Using the sciatic nerve CCI model in TRPV1−/− mice we uncover a substantial role of TRPV1 in neuropathic mechanical pain. We observed ∼41% reversal of CCI-induced mechanical allodynia by spinal application of the TRPV1 antagonist BCTC in RTX-treated mice (Figure 4D and 4E) revealing that endogenous activation of spinal TRPV1, possibly by GPCRs (Kim et al., 2009) or arachidonic acid (AA) metabolites (Gibson et al., 2008) such as 12-hydroperoxyeicosatetraenoic acid (12-HPETE)
(Figure S5) contributes to the maintenance of PD-0332991 mw chronic mechanical allodynia after neuropathic nerve injury. Our observations also correlate with findings showing that TRPV1 antagonists with greater CNS penetration are more potent for reducing mechanical allodynia (Cui et al., 2006 and Patapoutian et al., 2009). Finally, we have shown that by targeting spinally mediated chronic pain we can avoid the side effects of peripheral TRPV1 blockade on temperature homeostasis (Steiner et al., 2007). Our results help to clarify prior controversy surrounding the role of TRPV1 by explaining how it is that TRPV1 antagonists can reduce neuropathic mechanical pain (Cui et al.,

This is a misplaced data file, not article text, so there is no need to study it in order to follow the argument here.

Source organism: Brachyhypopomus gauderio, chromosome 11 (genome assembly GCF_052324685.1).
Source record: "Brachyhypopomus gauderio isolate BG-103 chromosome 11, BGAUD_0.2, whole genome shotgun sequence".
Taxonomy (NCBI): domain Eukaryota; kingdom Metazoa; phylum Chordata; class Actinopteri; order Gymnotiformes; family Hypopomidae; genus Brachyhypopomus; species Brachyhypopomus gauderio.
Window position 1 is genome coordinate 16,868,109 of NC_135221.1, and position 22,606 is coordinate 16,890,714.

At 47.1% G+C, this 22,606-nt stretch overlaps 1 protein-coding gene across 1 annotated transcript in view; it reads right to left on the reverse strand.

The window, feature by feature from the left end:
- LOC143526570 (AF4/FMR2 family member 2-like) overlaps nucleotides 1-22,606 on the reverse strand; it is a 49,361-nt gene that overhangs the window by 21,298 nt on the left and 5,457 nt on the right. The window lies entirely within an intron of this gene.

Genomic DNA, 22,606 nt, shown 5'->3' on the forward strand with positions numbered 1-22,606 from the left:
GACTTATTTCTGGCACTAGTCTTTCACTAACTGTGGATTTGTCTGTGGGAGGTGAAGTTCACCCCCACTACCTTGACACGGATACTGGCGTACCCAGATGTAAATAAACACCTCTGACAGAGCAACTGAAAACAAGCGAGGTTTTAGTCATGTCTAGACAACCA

2006 and Patapoutian et al., 2009) even though TRPV1-expressing primary sensory neurons do not convey physiological mechanical pain (Cavanaugh et al., 2009). By using RTX to ablate TRPV1-expressing primary afferents, we were able to functionally isolate the contribution of postsynaptic TRPV1; however, further study into spinal TRPV1-mediated plasticity may require conditional TRPV1 knockout in DRG neurons. A recent study using a Roxadustat cost TRPV1
reporter mouse showed that there are very few cells in the CNS that express TRPV1 (Cavanaugh et al., 2011); our results using both immuno EM and electrophysiology show that a subpopulation of interneurons in the SG are among these. The TRPV1-mediated currents in these SG neurons were small (∼17 pA PDK4 on average), corresponding to activation of only a few dozen TRPV1 channels. Nevertheless, we find that this sparse expression of postsynaptic TRPV1 channels in a key population of neurons has major functional consequences, playing a critical role in mediating mechanical allodynia. Together with TRPV1-mediated synaptic plasticity recently demonstrated in hippocampus (Gibson et al., 2008), dentate gyrus (Chávez et al., 2010), and nucleus accumbens (Grueter et al., 2010), this work provides further evidence for the functional significance and physiological implications of TRPV1 in the CNS. In particular, our results show that TRPV1 expression in a key population of spinal cord neurons underlies a critical role as modulator of pain transmission in spinal circuits distinct from its well-known role as a molecular transducer of pain in primary sensory neurons. Detailed protocols are listed in Supplemental Experimental Procedures.